“Analysis paralysis or paralysis by analysis is an anti-pattern, the state of over-analyzing (or over-thinking) a situation so that a decision or action is never taken, in effect paralyzing the outcome.”

Set a decision deadline

In today’s business environment, the actions (or inactions) of an individual have an impact on those above, below and beside them. Determine the timeframe in which your analysis or recommendation MUST be completed to avoid a stalemate situation where others are waiting on you.

Enterprise Architecture specifics:

  • Set distinct timescales when defining architecture change
  • Set change around Time based, Goal Driven initiatives

Often organizations have long timescales for analysis and get embroiled in building complex models when what is really needed is to understand the objectives and key initiatives in the business. Once these are clearly understood then change campaigns can be designed to deliver an architecture that fits the business.

Ask colleagues/peers for a sanity check

Including others in your work process improves the likelihood of an effective outcome. Diversity of thought gives you a broader context by which to build, analyze and communicate information.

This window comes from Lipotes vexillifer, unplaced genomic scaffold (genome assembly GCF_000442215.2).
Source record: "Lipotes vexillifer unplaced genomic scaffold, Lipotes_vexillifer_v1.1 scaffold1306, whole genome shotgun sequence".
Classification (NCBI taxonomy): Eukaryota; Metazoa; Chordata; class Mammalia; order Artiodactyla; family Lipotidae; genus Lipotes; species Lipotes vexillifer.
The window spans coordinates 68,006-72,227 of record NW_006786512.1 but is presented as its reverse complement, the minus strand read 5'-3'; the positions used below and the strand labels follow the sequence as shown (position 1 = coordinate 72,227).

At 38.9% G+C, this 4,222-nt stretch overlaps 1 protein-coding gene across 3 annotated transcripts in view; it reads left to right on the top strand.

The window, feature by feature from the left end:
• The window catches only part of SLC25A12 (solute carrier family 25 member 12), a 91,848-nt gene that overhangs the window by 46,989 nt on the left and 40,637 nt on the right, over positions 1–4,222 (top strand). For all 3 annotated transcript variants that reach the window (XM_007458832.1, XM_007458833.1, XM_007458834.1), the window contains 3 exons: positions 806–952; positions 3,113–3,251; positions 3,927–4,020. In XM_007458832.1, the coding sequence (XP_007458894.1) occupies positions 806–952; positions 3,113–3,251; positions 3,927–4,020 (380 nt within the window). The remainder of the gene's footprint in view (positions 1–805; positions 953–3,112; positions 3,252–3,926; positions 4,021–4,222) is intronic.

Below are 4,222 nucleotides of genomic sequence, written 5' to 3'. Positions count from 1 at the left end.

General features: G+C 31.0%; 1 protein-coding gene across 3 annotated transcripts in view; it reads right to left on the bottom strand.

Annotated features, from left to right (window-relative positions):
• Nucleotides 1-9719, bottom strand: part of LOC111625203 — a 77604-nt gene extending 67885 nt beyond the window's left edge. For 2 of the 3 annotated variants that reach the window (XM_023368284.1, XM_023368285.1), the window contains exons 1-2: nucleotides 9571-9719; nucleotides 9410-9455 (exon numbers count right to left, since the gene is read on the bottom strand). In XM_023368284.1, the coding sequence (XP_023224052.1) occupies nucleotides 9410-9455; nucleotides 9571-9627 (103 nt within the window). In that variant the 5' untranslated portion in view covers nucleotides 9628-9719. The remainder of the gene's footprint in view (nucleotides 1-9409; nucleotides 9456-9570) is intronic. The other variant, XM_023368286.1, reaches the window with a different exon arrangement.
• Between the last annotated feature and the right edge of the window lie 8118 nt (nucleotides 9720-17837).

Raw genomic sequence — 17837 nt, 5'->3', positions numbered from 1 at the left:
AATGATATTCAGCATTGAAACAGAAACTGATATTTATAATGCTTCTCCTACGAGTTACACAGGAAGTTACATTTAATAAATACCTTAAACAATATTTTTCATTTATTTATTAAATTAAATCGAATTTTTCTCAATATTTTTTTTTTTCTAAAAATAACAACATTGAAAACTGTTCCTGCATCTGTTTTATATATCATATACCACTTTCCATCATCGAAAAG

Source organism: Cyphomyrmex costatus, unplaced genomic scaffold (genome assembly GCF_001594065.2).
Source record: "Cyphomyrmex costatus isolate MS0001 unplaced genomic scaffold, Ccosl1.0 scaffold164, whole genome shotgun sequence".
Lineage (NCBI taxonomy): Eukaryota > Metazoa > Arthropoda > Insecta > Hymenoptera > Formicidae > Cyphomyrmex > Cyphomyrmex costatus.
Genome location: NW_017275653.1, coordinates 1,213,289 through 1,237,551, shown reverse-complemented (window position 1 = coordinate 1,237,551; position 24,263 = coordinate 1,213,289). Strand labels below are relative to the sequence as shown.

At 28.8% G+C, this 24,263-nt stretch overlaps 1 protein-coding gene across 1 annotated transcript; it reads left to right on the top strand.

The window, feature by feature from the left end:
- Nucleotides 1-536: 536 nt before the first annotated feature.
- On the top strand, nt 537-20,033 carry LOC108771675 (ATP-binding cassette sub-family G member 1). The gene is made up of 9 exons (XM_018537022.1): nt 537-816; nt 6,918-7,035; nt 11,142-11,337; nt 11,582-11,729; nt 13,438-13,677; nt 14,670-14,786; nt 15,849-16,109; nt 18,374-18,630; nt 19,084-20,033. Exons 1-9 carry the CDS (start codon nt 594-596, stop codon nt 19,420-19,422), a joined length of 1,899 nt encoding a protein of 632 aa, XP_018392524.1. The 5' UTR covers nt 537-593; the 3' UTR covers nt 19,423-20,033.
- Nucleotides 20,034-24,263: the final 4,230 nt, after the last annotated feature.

Enterprise Architecture specifics:

  • Incorporate ideation
  • Understand the key players and ask for them to collaborate directly in the process
  • Avoid building a model in isolation and then asking for comments and suggestion

Look to incorporate multiple stakeholders either directly or by using output from any IT innovation campaigns that exist within the business.

IT Innovation Campaign

Collaboration is about asking people to help directly in the architecture process. This is key to not over analyzing the model, but focus on what needs to be done. An example would be to collaborate directly with the security team should a model component have a security impact.

Don’t get lost in information/Don’t get lost in the detail

It can be easy to lose oneself in a rabbit hole of information. Whether that be out of an innate curiosity to learn, or a paranoia that there is significant, and increasingly important information just a little deeper.